What was the Battle of Batoche;explain?
- CheetahLv 79 years agoFavorite Answer
The Battle of Batoche was the decisive battle of the North-West Rebellion. Fought from 9 May to 12 May 1885 at the ad hoc Provisional Government of Saskatchewan capital of Batoche, the greater numbers and superior firepower of Middleton's force could not be successfully countered by the Métis (as had happened at Fish Creek), and the town was eventually captured. The defeat of the Métis led to the surrender of Louis Riel on 15 May and the collapse of the Provisional Government. In the weeks that followed, Poundmaker would surrender and only the Cree under Big Bear would continue to engage Canadian authorities – see Battle of Frenchman's Butte and Battle of Loon Lake.
By 12 May, Métis defences were in poor shape. Of the original defenders, three-quarters had either been wounded by artillery fire or scattered and divided in the many clashes with the Canadians on the outskirts of the town. Those that still held their positions were fatigued and desperately short of ammunition. To this effect, some Métis were forced to fire nails and rocks out of their rifles, from their remaining gunpowder supplies. They also used forks and knifes.
Middleton's attack plan was designed to mirror the success of the previous day's flanking feint, with one column drawing defenders away to the north and a second, under Colonel van Straubenzie, assaulting the town directly. Straubenzie's soldiers performed brilliantly, charging into Batoche in the face of heavy fire and driving the remaining Métis clear of the town.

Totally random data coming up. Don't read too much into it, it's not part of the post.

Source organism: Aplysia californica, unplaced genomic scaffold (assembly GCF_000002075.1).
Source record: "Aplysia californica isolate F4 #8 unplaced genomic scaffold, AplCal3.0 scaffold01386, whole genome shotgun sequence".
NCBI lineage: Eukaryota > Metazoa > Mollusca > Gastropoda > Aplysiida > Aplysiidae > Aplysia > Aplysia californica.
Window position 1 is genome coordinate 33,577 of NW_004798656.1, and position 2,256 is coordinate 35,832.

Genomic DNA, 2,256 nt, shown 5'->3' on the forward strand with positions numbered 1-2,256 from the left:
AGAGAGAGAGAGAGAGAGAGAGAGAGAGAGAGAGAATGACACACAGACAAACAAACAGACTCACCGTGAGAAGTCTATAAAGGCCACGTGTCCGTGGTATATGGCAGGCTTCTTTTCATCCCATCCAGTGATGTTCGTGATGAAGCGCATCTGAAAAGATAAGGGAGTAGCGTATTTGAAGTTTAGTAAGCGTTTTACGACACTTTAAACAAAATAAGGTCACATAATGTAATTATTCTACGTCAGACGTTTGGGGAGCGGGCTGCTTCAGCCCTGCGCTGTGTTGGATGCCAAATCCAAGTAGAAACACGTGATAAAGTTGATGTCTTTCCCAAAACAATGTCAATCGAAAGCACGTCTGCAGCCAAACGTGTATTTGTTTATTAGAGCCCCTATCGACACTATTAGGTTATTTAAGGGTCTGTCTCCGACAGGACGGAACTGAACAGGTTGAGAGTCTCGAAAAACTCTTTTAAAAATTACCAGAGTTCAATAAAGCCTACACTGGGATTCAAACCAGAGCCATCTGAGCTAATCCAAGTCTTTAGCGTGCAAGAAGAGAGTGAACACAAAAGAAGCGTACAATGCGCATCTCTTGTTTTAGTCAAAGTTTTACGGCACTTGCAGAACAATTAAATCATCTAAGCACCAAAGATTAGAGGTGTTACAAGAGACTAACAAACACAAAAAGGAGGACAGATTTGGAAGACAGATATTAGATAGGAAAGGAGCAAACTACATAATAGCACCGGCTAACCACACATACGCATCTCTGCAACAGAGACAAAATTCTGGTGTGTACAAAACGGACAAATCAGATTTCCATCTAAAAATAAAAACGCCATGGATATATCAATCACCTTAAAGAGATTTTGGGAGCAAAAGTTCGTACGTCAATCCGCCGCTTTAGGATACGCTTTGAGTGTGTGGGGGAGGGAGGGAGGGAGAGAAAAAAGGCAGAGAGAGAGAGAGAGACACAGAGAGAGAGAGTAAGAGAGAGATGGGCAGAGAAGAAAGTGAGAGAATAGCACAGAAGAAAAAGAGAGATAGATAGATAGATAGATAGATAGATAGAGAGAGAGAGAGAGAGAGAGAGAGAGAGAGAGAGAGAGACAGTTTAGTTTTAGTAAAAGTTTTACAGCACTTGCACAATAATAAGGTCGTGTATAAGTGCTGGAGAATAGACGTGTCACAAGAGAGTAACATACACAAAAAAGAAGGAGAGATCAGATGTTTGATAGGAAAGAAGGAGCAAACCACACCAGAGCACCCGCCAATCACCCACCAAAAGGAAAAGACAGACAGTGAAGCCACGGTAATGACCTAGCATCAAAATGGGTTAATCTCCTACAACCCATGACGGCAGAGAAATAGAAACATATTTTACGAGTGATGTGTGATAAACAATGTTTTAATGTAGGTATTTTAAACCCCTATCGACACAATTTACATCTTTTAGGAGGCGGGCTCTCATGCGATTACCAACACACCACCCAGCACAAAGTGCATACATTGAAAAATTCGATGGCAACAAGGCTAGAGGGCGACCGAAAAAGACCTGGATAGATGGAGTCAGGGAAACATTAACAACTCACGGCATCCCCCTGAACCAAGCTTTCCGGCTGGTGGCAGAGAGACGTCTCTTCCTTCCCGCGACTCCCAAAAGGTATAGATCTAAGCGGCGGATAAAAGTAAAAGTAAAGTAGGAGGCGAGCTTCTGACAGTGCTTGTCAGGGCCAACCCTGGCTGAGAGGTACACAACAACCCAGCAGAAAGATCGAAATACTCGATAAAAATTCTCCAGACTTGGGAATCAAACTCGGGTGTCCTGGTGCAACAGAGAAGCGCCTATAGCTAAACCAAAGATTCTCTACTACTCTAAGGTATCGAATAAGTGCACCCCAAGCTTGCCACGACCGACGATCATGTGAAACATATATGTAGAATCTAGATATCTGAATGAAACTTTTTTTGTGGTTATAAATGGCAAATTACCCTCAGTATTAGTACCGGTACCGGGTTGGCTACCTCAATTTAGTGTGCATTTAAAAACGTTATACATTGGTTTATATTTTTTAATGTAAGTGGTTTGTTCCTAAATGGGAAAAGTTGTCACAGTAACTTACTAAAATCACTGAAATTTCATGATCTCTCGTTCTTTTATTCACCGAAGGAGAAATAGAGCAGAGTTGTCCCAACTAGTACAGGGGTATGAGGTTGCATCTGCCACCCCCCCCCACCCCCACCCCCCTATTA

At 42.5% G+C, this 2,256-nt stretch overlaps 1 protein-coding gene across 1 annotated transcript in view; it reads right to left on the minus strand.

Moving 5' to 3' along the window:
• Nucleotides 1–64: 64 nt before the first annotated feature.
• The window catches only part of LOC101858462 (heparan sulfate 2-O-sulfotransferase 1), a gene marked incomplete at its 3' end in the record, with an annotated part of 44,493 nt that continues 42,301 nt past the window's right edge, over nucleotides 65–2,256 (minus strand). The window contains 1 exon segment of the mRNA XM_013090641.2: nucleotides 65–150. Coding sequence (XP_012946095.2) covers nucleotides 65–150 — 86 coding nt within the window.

The Métis defeat at Batoche virtually ended the North-West Rebellion. Louis Riel surrendered and was hanged for treason in Regina on 16 November while Gabriel Dumont fled to the United States, returning to Batoche only in 1893. Middleton's forces proceeded north to Prince Albert, Saskatchewan.
Following the battle, several Canadian soldiers from Millbrook, Ontario, took the bell from the Batoche church back to Ontario as a prize. The fate of the bell has become an issue of longstanding controversy, involving several Métis organizations and the provincial governments of Ontario, Manitoba, and Saskatchewan.